The blkfront driver in the DomU is explicitly giving access to a buffer of data. Xen can limit access to what memory the virtual machine wants to share with the backend and therefore Xen will stay the trusted 3rd party to authorize (or not) any guest memory access.

✅ What we have already done

Currently, we have a functioning multi-queue blkif backend that can connect to a pre-existing VM using the blkfront existing in upstream Linux.
The multi-queue support of this driver is already functioning and nothing is needed to be changed inside the guest.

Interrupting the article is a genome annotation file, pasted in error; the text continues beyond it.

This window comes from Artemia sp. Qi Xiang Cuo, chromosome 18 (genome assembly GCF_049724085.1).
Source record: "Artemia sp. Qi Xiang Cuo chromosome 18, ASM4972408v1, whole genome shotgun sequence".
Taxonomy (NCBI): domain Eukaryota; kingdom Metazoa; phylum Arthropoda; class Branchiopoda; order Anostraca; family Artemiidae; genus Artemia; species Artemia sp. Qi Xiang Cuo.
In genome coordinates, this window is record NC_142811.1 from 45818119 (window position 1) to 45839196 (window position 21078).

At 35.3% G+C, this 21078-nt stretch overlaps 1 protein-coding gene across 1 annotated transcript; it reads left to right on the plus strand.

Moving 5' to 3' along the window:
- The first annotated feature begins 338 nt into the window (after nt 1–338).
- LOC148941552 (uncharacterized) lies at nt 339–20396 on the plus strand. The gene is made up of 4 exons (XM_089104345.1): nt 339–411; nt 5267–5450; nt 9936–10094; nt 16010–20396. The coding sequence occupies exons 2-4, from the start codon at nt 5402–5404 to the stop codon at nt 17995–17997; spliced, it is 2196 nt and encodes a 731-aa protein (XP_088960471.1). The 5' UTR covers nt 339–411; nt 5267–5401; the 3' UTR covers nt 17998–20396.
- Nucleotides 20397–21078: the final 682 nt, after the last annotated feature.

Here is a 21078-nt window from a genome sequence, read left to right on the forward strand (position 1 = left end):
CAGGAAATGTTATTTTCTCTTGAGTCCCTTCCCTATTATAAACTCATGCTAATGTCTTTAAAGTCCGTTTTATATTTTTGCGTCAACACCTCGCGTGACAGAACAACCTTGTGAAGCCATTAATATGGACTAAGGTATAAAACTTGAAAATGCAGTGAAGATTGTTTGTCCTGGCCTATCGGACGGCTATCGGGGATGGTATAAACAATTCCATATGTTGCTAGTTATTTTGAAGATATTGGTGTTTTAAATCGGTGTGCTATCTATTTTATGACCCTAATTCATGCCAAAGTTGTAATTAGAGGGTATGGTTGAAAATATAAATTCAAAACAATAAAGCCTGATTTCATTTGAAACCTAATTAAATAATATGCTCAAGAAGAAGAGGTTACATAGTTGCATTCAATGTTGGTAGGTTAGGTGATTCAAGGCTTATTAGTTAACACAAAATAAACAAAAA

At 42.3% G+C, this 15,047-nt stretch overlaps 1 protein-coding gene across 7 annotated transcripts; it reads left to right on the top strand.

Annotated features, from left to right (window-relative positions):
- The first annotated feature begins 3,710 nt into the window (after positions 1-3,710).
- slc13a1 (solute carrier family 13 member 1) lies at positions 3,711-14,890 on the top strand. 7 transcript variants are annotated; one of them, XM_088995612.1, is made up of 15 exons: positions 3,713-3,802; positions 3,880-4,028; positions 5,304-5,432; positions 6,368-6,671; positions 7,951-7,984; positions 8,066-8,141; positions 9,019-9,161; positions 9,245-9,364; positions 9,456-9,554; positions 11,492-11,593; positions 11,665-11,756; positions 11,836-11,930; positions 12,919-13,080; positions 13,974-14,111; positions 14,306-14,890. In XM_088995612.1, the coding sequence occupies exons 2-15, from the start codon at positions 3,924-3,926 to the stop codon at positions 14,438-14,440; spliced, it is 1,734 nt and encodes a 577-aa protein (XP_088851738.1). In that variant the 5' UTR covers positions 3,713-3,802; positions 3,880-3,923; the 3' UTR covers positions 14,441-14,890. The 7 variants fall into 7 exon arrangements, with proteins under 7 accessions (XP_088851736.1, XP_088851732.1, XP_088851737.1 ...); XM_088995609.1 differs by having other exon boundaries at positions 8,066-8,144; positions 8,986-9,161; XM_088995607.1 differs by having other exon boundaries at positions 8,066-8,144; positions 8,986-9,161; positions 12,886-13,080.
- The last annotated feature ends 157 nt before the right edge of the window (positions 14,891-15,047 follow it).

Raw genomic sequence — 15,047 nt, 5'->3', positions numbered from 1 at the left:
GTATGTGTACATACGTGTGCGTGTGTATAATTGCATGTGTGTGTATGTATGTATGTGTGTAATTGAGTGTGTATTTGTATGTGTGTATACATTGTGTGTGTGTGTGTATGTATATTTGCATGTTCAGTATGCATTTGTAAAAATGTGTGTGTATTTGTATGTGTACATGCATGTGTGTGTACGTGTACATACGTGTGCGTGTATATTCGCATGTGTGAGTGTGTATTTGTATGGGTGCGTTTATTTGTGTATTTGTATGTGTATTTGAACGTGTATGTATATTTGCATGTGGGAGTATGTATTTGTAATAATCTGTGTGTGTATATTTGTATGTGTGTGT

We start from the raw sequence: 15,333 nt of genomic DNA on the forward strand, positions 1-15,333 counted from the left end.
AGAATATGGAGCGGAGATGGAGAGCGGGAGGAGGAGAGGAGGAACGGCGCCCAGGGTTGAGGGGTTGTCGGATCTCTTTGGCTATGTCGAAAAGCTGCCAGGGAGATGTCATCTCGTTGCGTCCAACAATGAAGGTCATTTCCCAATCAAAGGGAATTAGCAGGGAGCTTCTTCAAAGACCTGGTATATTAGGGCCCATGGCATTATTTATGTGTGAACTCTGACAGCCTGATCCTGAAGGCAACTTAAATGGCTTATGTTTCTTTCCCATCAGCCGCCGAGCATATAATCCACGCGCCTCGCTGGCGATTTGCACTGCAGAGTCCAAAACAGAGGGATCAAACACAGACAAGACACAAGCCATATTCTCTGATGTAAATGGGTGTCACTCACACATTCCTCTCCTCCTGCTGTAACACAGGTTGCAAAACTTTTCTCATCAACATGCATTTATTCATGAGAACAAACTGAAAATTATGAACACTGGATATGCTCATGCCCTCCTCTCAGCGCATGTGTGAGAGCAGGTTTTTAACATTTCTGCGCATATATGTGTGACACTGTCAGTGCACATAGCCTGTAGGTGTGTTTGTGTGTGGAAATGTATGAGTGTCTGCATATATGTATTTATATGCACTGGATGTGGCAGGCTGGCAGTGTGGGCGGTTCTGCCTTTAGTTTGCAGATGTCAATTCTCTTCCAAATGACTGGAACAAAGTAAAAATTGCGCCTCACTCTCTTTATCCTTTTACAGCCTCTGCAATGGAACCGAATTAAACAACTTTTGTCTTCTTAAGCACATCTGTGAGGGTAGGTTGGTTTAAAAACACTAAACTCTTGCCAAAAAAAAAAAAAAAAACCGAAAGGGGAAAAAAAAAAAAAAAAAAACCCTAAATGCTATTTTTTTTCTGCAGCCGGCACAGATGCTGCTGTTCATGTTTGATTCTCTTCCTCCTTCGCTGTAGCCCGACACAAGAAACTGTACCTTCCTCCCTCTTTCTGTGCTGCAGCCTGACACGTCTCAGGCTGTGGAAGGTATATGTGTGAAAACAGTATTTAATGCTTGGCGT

The virtual drives appears in the guest as a /dev/xvd that can be then partitioned and use like any normal block device. Our implementation allows us to use any type of storage that SPDK is capable of handling, mostly a NVMe drive in our case.

Initial results

Keep in mind we are comparing results to tapdisk, a mature and optimized project spanning the last 10 years, versus our "fresh" SPDK prototype, which still has room for even better performance. Also, we are testing the performance for one drive only, a known "sub-optimal" scenario since you probably have more than one virtual drive used on your physical storage. But this is the point: working on removing any known bottleneck of the existing solution!

Our tests are done with fio on an Intel Optane drive (900P series). The CPU used is rather old (Xeon E5-2637 v2), which also doesn't help tapdisk but demonstrates our point.